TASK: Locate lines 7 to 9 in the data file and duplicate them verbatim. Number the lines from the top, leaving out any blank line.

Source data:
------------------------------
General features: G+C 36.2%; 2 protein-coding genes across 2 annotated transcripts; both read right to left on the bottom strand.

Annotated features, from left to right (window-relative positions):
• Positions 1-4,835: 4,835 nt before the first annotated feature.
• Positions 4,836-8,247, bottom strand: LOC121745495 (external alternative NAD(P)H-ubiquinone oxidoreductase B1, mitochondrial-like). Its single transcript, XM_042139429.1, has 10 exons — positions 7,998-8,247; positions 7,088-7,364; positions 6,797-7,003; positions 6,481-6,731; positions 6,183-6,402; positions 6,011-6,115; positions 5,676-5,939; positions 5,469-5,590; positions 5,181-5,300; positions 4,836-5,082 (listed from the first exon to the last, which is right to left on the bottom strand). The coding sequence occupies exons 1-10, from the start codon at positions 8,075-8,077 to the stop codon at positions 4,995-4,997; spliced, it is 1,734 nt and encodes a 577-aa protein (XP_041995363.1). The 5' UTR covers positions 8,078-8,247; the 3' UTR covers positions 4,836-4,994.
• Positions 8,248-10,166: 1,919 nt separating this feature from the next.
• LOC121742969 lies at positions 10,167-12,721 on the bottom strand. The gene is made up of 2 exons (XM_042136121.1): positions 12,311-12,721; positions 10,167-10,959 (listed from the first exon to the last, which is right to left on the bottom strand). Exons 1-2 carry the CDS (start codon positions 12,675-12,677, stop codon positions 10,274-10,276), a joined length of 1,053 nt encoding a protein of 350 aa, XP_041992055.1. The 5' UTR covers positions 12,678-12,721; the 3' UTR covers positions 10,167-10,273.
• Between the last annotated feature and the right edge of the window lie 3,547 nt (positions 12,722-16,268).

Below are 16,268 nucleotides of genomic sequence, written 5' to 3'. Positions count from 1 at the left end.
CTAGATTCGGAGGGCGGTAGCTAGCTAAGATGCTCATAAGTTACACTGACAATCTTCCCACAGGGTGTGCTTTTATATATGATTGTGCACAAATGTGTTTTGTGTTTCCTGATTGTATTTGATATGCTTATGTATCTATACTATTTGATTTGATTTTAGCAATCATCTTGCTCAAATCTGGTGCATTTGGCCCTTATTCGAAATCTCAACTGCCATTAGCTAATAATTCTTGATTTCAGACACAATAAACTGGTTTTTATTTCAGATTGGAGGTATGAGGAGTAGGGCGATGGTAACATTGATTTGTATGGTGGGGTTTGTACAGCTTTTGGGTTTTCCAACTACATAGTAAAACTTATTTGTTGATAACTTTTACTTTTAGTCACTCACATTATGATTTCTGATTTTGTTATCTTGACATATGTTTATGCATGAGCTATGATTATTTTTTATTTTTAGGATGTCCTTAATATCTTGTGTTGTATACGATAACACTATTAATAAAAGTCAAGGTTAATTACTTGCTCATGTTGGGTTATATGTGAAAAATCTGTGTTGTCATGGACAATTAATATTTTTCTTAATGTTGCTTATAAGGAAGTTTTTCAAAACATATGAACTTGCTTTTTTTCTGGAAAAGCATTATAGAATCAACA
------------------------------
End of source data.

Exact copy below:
• Between the last annotated feature and the right edge of the window lie 3,547 nt (positions 12,722-16,268).

Below are 16,268 nucleotides of genomic sequence, written 5' to 3'. Positions count from 1 at the left end.
CTAGATTCGGAGGGCGGTAGCTAGCTAAGATGCTCATAAGTTACACTGACAATCTTCCCACAGGGTGTGCTTTTATATATGATTGTGCACAAATGTGTTTTGTGTTTCCTGATTGTATTTGATATGCTTATGTATCTATACTATTTGATTTGATTTTAGCAATCATCTTGCTCAAATCTGGTGCATTTGGCCCTTATTCGAAATCTCAACTGCCATTAGCTAATAATTCTTGATTTCAGACACAATAAACTGGTTTTTATTTCAGATTGGAGGTATGAGGAGTAGGGCGATGGTAACATTGATTTGTATGGTGGGGTTTGTACAGCTTTTGGGTTTTCCAACTACATAGTAAAACTTATTTGTTGATAACTTTTACTTTTAGTCACTCACATTATGATTTCTGATTTTGTTATCTTGACATATGTTTATGCATGAGCTATGATTATTTTTTATTTTTAGGATGTCCTTAATATCTTGTGTTGTATACGATAACACTATTAATAAAAGTCAAGGTTAATTACTTGCTCATGTTGGGTTATATGTGAAAAATCTGTGTTGTCATGGACAATTAATATTTTTCTTAATGTTGCTTATAAGGAAGTTTTTCAAAACATATGAACTTGCTTTTTTTCTGGAAAAGCATTATAGAATCAACA